Tuesday, October 25, 2011
Although we are not realy into Rugby ofcourse we had to watch New Zealand play in the world cup. I was pleased with that because it gave me some excuse to sit and spin while watching a game I don't realy understand much of.
Although I wasn't too stoked with the original dye result, I realy like the effect of the colours in the end result.
Its only about 110-120g of wool and it may make a lovely pair of socks.
Oh and New Zealand won the cup (Just in case you were interested)
Tuesday, October 18, 2011
We had the dyepot out for the 3 ply wool anyway and we thought we should make use of the moment to add colour to some of Anisha' s white carded wool that I have here waiting to be spun up.
(It is soon time again to shear our two sheep and I do have to keep up with the fleece they provide us with, which is some mission!)
Coloured wool is more fun to spin then white wool in my opinion.
The excitement is in the combinations of colours you pick for the dyeing process.
For this lot I picked yellow, lime green, blue and black and I used the hot pour method.The wool sits in the bottom of a pot with just enough water (some vinegar added) to cover it. You bring it up to about 85 C and then pour in the dyes starting with the lightest. Slightely simmer this for about 20 min or until all the dyes are taken up. And drain to see your result.
This method has a high level of surprising factors and little control.
The colours are soft and at first I wasn't too impressed. I think the PH was too high so the colours struck too soon and did not mix that much. But also my lime green totally separated and not a lot of green is left. The black turned grey...
But with dyeing fibre instead of spun yarn this is not the end result and I feel this could still turn out lovely somehow. First I have to spin this lot. Then I have to ply two of the singles together and this will make for some interesting blending of colours.
Watch this space.
Kiki also felt inspired and has decided that spinning colourful wool would be cool to do, so she did her own batch. This time she used the cold pour method and used different colours in random fashion.
She is delighted with her resulting fibre.
Quite sweet and girly I think.
She is going to spin it up herself too.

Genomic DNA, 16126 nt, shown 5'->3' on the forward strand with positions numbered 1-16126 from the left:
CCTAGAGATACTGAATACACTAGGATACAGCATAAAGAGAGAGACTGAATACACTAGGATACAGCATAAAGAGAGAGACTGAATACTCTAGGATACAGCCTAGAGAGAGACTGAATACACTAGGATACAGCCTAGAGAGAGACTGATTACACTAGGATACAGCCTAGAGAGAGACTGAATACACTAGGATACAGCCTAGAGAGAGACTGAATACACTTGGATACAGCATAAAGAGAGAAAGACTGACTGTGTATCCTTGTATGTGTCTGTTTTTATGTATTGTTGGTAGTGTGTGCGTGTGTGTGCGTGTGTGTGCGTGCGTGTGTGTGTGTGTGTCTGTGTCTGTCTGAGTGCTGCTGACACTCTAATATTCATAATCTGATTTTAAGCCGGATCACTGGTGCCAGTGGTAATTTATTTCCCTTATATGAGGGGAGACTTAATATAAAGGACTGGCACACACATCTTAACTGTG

Just think of all these colours mixing while being spun and plied.
I wonder what she'll make with it. Whatever it will be it will be unique and scumptious.
Monday, October 17, 2011
One singles is of Prince the orphan lamb we found dumped on the side of the road one year that, Kiki ended up hand feeding until it was big enough to feed us.
The Second singles is from Barney the South Down Cross that Kiki had as a pet lamb for calf club and who has now grown into this huge while marshmellow who thinks he is a dog.
The third singles is from Anisha, sweet companion to Barney, I think a corriedale cross, with lovely soft touch.
It is soaking at the moment but watch this space as this white is going to be dyed and it always a surprise how that will turn out.
As it was busy on the farm with calving season I have knitted more then I have spun.
As most spinners and knitters too I possess this big basket with oddment balls of wool. A few meters of this and a little ball of that. If you understand how much time it takes to produce those meters even though that is an enjoyable process, it makes it very hard to just discard of those 'useless pieces' just like that.
Else's autumn soft blends
I found a wonderful pattern on Ravelry for a scarf that is knitted on enormous needles to make it a very quick project.
I fact I knitted three of them in one rainy weekend. Using up all kinds of little bits of white and grey or black/white barberpole yarn of different wools and textures. I think they were some of the first wools I had spun, not too tidy nor even.
The girl and I had great fun dyeing them each to our own liking.
Esther's Peacock creation.
And look at the fabulous results!
There is no such thing as useless yarn....this proves it.